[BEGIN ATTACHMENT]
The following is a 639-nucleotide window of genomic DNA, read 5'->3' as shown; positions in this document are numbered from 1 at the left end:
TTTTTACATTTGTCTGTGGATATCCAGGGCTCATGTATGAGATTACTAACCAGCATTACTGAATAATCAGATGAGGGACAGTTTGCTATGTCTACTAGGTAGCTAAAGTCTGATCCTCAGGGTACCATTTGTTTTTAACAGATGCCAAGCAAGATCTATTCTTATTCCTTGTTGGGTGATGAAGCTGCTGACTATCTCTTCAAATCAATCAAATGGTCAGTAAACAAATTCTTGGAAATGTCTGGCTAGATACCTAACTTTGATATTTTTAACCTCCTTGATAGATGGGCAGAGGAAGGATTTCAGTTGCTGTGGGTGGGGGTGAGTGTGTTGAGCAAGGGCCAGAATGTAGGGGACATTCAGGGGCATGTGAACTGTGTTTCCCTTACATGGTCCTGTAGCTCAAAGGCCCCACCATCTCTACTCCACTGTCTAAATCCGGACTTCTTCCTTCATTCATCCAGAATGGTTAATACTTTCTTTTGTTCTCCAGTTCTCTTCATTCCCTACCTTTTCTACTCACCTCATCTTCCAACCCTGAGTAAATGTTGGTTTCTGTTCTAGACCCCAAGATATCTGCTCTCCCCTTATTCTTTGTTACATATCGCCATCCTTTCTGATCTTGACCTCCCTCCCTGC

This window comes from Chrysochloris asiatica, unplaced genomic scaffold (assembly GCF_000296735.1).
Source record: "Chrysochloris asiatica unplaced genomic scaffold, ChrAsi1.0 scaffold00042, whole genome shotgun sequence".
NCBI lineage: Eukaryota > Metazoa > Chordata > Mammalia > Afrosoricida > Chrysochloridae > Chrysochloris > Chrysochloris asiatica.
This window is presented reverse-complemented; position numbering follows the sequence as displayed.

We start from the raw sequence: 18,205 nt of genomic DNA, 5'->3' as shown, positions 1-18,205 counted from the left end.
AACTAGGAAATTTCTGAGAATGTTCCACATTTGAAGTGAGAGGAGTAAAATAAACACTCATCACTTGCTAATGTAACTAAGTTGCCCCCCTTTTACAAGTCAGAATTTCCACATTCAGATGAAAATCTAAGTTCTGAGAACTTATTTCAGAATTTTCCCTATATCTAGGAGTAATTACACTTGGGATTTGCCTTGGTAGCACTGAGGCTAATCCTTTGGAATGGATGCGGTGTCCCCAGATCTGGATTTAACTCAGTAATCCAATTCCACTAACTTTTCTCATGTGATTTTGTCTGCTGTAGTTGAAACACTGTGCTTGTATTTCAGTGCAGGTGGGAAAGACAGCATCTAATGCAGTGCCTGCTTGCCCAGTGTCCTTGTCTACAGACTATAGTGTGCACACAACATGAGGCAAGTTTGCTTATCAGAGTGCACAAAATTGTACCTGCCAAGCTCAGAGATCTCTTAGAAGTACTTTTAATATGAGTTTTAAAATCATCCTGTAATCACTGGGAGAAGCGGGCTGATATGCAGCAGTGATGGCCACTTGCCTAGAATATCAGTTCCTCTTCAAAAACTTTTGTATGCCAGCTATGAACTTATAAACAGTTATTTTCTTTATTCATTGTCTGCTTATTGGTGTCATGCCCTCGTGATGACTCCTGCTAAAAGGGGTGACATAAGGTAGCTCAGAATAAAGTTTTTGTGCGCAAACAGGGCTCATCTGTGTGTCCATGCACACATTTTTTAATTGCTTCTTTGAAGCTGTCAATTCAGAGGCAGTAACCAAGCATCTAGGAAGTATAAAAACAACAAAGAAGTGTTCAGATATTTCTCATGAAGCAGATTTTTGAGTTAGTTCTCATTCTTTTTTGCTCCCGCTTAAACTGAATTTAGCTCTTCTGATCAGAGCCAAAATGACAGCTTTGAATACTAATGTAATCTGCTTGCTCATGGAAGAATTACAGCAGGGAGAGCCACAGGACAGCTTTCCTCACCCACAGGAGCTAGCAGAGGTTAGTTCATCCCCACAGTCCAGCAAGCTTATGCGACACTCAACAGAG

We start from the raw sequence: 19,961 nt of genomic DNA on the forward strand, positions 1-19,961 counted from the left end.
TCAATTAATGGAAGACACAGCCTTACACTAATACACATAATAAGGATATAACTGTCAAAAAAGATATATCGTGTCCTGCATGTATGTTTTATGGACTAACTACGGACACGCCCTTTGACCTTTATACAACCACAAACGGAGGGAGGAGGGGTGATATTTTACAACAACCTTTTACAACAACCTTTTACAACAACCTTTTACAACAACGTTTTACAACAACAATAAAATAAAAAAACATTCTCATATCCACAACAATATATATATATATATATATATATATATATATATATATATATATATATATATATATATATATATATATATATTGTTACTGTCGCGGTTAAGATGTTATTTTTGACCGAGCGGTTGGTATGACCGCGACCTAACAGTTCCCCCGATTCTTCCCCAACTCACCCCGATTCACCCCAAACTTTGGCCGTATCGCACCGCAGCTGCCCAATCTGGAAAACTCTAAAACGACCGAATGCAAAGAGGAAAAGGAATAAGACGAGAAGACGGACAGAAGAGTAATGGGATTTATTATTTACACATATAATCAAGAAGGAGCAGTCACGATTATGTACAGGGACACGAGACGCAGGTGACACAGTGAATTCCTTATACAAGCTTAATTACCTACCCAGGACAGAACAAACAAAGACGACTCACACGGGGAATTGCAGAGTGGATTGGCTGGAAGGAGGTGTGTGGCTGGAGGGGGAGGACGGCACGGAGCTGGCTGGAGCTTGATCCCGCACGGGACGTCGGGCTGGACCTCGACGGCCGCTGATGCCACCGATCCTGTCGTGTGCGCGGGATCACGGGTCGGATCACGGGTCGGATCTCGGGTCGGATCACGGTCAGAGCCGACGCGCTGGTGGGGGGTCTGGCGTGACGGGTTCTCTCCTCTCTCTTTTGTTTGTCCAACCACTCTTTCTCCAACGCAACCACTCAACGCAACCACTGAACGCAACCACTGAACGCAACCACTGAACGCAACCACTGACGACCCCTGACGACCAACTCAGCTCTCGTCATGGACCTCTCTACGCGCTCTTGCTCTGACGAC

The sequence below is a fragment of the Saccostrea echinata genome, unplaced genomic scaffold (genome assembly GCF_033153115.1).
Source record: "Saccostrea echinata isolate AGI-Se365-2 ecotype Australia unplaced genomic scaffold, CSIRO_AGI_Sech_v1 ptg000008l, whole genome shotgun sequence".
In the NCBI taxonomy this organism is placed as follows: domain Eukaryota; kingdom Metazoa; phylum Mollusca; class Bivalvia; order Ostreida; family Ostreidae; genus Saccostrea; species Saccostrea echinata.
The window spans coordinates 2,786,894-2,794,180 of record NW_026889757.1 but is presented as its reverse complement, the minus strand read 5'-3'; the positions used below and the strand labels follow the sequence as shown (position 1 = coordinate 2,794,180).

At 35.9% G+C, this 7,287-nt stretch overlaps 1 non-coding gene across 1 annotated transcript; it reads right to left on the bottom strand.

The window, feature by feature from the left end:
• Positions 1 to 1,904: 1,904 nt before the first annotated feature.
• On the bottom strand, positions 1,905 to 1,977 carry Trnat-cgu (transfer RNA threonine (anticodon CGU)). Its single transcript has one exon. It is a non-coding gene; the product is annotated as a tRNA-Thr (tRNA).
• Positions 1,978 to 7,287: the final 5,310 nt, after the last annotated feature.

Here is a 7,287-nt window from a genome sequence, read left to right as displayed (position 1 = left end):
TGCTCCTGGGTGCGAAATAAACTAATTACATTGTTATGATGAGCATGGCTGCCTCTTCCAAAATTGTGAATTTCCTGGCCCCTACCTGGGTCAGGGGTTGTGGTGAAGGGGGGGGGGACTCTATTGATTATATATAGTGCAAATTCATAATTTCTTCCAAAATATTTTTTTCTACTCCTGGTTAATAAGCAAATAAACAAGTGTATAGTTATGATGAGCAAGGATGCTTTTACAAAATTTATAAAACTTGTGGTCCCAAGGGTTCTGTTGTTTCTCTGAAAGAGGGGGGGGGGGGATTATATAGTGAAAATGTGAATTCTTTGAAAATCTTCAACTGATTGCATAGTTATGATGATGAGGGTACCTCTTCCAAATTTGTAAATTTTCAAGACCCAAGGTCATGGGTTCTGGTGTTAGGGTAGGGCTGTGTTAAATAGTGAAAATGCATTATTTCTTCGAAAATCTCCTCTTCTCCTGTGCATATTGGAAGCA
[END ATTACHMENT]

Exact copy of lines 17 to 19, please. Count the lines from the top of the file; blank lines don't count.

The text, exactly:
• Positions 1 to 1,904: 1,904 nt before the first annotated feature.
• On the bottom strand, positions 1,905 to 1,977 carry Trnat-cgu (transfer RNA threonine (anticodon CGU)). Its single transcript has one exon. It is a non-coding gene; the product is annotated as a tRNA-Thr (tRNA).
• Positions 1,978 to 7,287: the final 5,310 nt, after the last annotated feature.